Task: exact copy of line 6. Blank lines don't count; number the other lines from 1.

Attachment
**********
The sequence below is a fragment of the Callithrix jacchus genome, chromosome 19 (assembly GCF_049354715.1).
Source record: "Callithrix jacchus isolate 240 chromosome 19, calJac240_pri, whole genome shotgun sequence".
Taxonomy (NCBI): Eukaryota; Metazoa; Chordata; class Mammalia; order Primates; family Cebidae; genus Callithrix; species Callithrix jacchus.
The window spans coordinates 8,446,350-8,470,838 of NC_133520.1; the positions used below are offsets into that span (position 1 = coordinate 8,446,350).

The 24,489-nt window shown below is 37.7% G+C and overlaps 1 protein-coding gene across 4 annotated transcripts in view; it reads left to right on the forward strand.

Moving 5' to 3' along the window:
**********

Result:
Moving 5' to 3' along the window: